nep-lam New Economics Papers
on Central and South America
Issue of 2022‒01‒31
four papers chosen by
Maximo Rossi
Universidad de la República

  1. Unbundling the Relationship between Economic Shocks and Crime By Ferraz, Eduardo; Soares, Rodrigo R.; Vargas, Juan
  2. Domestic migration and family formation and dissolution trajectories in Latin America and the Caribbean, 1950-2000 By Andrés F. Castro Torres
  3. Colombia: Democratic but Violent? By Fergusson, L; Vargas, J. F
  4. Beyond the Fetish of Economic Growth: Measuring Sustainable Economic Welfare in Chile By Simon Accorsi; Ramon E. Lopez; Maite Azua; Valentina Vergara

  1. By: Ferraz, Eduardo (Universidad del Rosario); Soares, Rodrigo R. (Insper, São Paulo); Vargas, Juan (Rosario University)
    Abstract: Intuitively, by increasing the opportunity cost of engaging in criminal activities, positive economic shocks should reduce crime. However, the empirical evidence on the relationship between economic shocks and criminal behavior is at best ambiguous. This may be because certain types of shocks make the booty more attractive and thus constitute an incentive to predate. Beyond this basic distinction between an "opportunity cost" and a "rapacity" mechanism that may mediate the effect of economic shocks on crime, this chapter proposes a simple conceptual framework to understand this nuanced relationship. We posit that the way that economic shocks shape criminal behavior depends on three factors: i) whether the shock comes from a legal or an illegal source, ii) the extent to which the shock source is more or less lootable, and iii) the presence of contextual factors that shape the relative importance of the opportunity cost and the rapacity effect, such as the underlying level of economic inequality, the institutional strength and law enforcement capacity of the state, and whether there are instances of accelerated and hazardous economic growth that likely create social disorganization and institutional unbalance. We use this taxonomy to review the seemingly inconclusive empirical evidence, and close by highlighting current persisting puzzles as well as areas where additional research on the relationship between economic shocks and crime would be welcome.
    Keywords: economic shocks, crime, opportunity cost, rapacity, illegal activity, inequality, institutions, social disorganization
    JEL: K42 J30 D74 F16
    Date: 2021–12
    URL: http://d.repec.org/n?u=RePEc:iza:izadps:dp14954&r=
  2. By: Andrés F. Castro Torres (Max Planck Institute for Demographic Research, Rostock, Germany)
    JEL: J1 Z0
    Date: 2022
    URL: http://d.repec.org/n?u=RePEc:dem:wpaper:wp-2022-002&r=
  3. By: Fergusson, L; Vargas, J. F
    Abstract: Colombia is a Latin American outlier in that it has traditionally been a very violent country, yet at the same time remarkably democratic. This chapter explores Colombia’s puzzle from a political economy perspective, shedding light on the broader relationship between democracy and violence. The chapter studies some of the most important democratization reforms since Colombia’s independence 200 years ago. It argues that the reforms often failed to curb violence and sometimes even actively, though perhaps unintendedly, exacerbated violent political strife. Democratic reforms were unable to set the ground for genuine power-sharing. They were often implemented amidst a weak institutional environment that allowed powerful elites, the reforms’ ex-ante political losers, to capture the State and offset the benefits of the reforms for the broader society. We conclude by highlighting the implications of the argument for other countries facing democratic reforms, as well as for Colombia’s current peace-building efforts.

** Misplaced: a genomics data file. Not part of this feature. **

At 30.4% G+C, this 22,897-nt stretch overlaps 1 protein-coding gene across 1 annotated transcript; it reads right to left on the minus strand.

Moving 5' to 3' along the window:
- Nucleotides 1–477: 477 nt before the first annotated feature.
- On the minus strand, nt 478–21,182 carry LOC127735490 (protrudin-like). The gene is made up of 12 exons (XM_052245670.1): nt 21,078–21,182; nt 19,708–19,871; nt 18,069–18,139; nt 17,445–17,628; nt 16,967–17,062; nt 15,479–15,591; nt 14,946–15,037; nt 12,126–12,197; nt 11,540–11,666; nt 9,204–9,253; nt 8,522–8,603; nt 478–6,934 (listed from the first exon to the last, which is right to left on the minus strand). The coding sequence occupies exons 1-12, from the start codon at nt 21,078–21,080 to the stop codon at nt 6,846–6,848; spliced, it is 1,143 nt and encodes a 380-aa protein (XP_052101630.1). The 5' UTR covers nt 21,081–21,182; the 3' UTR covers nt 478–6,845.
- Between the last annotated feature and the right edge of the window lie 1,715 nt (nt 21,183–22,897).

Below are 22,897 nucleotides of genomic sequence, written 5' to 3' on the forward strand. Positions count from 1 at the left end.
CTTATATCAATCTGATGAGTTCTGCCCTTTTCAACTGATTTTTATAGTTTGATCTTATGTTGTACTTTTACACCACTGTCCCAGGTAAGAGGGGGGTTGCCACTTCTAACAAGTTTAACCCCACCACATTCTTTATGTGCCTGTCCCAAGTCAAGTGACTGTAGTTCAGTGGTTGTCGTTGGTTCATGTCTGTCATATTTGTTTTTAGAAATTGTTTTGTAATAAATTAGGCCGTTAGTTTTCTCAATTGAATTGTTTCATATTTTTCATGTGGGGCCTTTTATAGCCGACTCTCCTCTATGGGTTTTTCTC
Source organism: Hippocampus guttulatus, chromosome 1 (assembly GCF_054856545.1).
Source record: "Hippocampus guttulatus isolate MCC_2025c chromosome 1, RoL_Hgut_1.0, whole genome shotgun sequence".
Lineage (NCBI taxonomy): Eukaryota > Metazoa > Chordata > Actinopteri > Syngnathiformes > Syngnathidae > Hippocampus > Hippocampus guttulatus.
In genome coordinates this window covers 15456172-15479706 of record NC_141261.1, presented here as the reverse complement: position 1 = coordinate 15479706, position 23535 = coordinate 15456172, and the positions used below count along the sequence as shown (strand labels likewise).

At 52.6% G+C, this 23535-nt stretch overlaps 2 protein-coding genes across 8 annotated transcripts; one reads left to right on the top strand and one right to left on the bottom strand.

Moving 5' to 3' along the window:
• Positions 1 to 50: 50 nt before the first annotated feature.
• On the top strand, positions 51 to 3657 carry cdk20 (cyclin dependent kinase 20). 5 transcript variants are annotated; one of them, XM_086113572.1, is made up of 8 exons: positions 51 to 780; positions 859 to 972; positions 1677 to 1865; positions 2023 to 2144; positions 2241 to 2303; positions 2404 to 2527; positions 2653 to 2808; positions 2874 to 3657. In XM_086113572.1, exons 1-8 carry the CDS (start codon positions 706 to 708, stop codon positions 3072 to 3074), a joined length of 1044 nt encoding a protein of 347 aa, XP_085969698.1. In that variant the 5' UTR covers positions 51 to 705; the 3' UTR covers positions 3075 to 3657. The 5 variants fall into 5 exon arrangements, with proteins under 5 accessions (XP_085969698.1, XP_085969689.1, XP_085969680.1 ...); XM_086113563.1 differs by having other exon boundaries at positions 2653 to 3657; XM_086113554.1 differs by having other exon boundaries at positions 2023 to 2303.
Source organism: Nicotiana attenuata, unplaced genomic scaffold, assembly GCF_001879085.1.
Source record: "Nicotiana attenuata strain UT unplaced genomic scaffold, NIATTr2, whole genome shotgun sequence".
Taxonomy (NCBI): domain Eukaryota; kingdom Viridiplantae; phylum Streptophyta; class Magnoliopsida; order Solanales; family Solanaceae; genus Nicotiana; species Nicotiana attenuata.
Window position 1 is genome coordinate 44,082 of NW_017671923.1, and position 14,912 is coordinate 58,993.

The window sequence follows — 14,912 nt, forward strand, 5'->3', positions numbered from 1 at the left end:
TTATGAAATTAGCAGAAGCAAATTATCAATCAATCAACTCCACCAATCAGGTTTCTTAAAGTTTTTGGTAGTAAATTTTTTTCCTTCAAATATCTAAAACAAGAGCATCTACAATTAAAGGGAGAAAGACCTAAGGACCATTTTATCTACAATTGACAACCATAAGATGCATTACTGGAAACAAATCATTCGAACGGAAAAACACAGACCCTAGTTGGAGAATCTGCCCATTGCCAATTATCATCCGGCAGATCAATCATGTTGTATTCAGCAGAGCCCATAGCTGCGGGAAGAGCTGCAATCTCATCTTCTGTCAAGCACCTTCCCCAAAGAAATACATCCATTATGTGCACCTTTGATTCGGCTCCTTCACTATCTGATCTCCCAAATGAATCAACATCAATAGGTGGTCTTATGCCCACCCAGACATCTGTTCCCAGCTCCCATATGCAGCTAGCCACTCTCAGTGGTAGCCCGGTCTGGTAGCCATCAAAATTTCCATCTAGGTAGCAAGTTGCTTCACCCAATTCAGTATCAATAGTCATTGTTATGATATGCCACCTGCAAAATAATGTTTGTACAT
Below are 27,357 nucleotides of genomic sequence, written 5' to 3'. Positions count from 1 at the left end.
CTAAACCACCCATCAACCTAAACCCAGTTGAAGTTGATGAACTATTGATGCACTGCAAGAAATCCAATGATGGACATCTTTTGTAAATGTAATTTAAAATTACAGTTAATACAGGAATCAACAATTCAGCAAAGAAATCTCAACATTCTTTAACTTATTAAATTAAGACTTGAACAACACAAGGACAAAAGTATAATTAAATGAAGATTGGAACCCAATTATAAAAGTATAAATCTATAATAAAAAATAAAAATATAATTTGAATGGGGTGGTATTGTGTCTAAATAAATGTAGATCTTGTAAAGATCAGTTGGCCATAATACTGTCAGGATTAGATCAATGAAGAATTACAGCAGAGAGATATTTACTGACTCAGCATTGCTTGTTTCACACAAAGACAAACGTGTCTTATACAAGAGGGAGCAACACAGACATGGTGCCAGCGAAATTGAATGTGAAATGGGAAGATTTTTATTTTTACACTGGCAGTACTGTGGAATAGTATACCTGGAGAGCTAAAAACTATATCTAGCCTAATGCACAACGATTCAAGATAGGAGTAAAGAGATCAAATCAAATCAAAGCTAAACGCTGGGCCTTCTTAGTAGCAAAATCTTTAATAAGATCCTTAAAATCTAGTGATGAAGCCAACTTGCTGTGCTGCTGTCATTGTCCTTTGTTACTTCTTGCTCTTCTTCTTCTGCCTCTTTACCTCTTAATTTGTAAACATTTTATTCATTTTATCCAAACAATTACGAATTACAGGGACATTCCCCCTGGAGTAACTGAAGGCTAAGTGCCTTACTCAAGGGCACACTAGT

Keywords: Colombia, democracy, democratization, conflict, violence, power-sharing, political institutions
    Date: 2022–01–14
    URL: http://d.repec.org/n?u=RePEc:col:000092:019935&r=
  4. By: Simon Accorsi; Ramon E. Lopez; Maite Azua; Valentina Vergara
    Abstract: This article presents a calculation of the Index of Sustainable Economic Welfare (ISEW) for the Chilean case (2000-2018). Because of their solid theoretical foundations, we argue that the ISEW is a much more correct and accurate measure of development than Gross Domestic Product (GDP). In the Chilean case, the key explanatory variable in well-being is the economic rent associated with the depletion of its non-renewable natural resources, but we also highlight the need to make visible the Unpaid Domestic and Care Work (UDCW), which represents the biggest sector of the Chilean economy, when its properly measure. We emphasize the need for a more comprehensive and broader view of the development process and its meaning, according to the guidelines that the ISEW can deliver and its foundations. We finally pointed out to the need to systematize and institutionalize the construction of this indicator in order to make it understandable and legitimate for citizens. In this way, the ISEW can serve as input for the discussion about the direction of our development process.
    URL: http://d.repec.org/n?u=RePEc:udc:wpaper:wp528&r=

This nep-lam issue is ©2022 by Maximo Rossi. It is provided as is without any express or implied warranty. It may be freely redistributed in whole or in part for any purpose. If distributed in part, please include this notice.
General information on the NEP project can be found at http://nep.repec.org. For comments please write to the director of NEP, Marco Novarese at <director@nep.repec.org>. Put “NEP” in the subject, otherwise your mail may be rejected.
NEP’s infrastructure is sponsored by the School of Economics and Finance of Massey University in New Zealand.